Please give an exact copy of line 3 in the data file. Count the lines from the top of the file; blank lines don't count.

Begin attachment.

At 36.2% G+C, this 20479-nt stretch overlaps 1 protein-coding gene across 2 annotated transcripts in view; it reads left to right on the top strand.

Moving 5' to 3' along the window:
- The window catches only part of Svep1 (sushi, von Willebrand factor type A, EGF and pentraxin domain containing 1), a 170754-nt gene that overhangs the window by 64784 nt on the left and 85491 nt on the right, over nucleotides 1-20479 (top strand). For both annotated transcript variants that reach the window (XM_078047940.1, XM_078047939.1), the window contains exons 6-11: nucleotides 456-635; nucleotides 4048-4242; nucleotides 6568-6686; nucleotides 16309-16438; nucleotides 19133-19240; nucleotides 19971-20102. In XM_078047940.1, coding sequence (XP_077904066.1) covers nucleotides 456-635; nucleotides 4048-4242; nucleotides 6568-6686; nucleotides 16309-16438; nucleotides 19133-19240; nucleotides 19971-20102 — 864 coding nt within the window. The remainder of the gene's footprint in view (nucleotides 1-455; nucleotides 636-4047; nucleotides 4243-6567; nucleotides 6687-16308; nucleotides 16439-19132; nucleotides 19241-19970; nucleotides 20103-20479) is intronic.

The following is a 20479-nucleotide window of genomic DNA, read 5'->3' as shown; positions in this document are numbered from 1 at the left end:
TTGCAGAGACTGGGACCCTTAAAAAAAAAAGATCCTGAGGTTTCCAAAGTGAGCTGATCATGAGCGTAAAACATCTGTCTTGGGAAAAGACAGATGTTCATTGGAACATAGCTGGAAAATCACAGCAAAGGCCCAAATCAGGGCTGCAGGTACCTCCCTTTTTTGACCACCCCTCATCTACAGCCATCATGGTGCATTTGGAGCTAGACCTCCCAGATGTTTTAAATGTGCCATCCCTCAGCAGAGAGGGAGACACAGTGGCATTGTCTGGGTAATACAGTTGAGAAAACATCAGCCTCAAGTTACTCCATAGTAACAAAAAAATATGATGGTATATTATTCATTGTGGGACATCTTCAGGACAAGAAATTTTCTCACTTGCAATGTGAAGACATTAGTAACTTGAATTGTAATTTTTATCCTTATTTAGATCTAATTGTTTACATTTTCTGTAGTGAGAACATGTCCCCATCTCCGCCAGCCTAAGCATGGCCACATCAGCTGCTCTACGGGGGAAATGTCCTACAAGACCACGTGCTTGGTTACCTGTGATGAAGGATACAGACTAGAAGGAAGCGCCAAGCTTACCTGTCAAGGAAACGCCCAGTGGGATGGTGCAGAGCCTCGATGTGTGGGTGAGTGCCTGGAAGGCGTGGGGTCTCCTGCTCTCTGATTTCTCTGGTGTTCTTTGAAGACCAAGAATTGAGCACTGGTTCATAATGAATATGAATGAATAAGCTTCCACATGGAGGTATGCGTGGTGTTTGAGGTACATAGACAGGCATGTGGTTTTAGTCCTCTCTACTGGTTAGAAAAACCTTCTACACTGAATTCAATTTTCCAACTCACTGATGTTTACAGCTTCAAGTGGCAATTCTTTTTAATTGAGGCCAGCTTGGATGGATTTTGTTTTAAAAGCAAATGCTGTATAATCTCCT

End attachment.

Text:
- The window catches only part of Svep1 (sushi, von Willebrand factor type A, EGF and pentraxin domain containing 1), a 170754-nt gene that overhangs the window by 64784 nt on the left and 85491 nt on the right, over nucleotides 1-20479 (top strand). For both annotated transcript variants that reach the window (XM_078047940.1, XM_078047939.1), the window contains exons 6-11: nucleotides 456-635; nucleotides 4048-4242; nucleotides 6568-6686; nucleotides 16309-16438; nucleotides 19133-19240; nucleotides 19971-20102. In XM_078047940.1, coding sequence (XP_077904066.1) covers nucleotides 456-635; nucleotides 4048-4242; nucleotides 6568-6686; nucleotides 16309-16438; nucleotides 19133-19240; nucleotides 19971-20102 — 864 coding nt within the window. The remainder of the gene's footprint in view (nucleotides 1-455; nucleotides 636-4047; nucleotides 4243-6567; nucleotides 6687-16308; nucleotides 16439-19132; nucleotides 19241-19970; nucleotides 20103-20479) is intronic.